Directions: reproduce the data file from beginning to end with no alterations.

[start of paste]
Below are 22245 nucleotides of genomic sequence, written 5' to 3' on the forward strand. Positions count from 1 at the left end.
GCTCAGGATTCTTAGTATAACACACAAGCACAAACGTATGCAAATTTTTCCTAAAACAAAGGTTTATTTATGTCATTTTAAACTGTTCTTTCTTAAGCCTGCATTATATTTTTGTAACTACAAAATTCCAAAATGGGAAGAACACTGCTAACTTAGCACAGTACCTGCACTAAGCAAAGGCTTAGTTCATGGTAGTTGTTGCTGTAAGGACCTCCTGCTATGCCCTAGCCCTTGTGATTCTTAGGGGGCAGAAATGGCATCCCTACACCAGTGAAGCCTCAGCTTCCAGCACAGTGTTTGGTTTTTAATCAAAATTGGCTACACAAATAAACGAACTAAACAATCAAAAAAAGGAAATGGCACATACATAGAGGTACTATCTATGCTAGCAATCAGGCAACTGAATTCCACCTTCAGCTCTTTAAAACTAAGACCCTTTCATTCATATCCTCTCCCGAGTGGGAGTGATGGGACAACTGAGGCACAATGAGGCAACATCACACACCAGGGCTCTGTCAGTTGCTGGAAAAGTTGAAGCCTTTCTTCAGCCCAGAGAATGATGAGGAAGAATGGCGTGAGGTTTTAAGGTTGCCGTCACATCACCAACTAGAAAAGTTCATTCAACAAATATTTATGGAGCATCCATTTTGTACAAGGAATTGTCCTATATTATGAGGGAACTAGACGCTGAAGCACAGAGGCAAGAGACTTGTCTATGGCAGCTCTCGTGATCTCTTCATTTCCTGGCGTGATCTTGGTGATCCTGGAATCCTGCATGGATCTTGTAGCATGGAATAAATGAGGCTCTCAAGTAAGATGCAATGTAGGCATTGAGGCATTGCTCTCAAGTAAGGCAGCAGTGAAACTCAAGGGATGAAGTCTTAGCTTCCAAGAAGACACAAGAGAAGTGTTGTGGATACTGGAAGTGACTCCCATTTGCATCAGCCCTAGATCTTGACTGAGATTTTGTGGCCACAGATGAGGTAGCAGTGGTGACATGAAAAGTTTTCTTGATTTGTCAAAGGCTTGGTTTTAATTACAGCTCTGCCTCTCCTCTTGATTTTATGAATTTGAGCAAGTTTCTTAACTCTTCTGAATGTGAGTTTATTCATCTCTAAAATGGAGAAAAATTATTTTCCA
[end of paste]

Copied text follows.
Below are 22245 nucleotides of genomic sequence, written 5' to 3' on the forward strand. Positions count from 1 at the left end.
GCTCAGGATTCTTAGTATAACACACAAGCACAAACGTATGCAAATTTTTCCTAAAACAAAGGTTTATTTATGTCATTTTAAACTGTTCTTTCTTAAGCCTGCATTATATTTTTGTAACTACAAAATTCCAAAATGGGAAGAACACTGCTAACTTAGCACAGTACCTGCACTAAGCAAAGGCTTAGTTCATGGTAGTTGTTGCTGTAAGGACCTCCTGCTATGCCCTAGCCCTTGTGATTCTTAGGGGGCAGAAATGGCATCCCTACACCAGTGAAGCCTCAGCTTCCAGCACAGTGTTTGGTTTTTAATCAAAATTGGCTACACAAATAAACGAACTAAACAATCAAAAAAAGGAAATGGCACATACATAGAGGTACTATCTATGCTAGCAATCAGGCAACTGAATTCCACCTTCAGCTCTTTAAAACTAAGACCCTTTCATTCATATCCTCTCCCGAGTGGGAGTGATGGGACAACTGAGGCACAATGAGGCAACATCACACACCAGGGCTCTGTCAGTTGCTGGAAAAGTTGAAGCCTTTCTTCAGCCCAGAGAATGATGAGGAAGAATGGCGTGAGGTTTTAAGGTTGCCGTCACATCACCAACTAGAAAAGTTCATTCAACAAATATTTATGGAGCATCCATTTTGTACAAGGAATTGTCCTATATTATGAGGGAACTAGACGCTGAAGCACAGAGGCAAGAGACTTGTCTATGGCAGCTCTCGTGATCTCTTCATTTCCTGGCGTGATCTTGGTGATCCTGGAATCCTGCATGGATCTTGTAGCATGGAATAAATGAGGCTCTCAAGTAAGATGCAATGTAGGCATTGAGGCATTGCTCTCAAGTAAGGCAGCAGTGAAACTCAAGGGATGAAGTCTTAGCTTCCAAGAAGACACAAGAGAAGTGTTGTGGATACTGGAAGTGACTCCCATTTGCATCAGCCCTAGATCTTGACTGAGATTTTGTGGCCACAGATGAGGTAGCAGTGGTGACATGAAAAGTTTTCTTGATTTGTCAAAGGCTTGGTTTTAATTACAGCTCTGCCTCTCCTCTTGATTTTATGAATTTGAGCAAGTTTCTTAACTCTTCTGAATGTGAGTTTATTCATCTCTAAAATGGAGAAAAATTATTTTCCA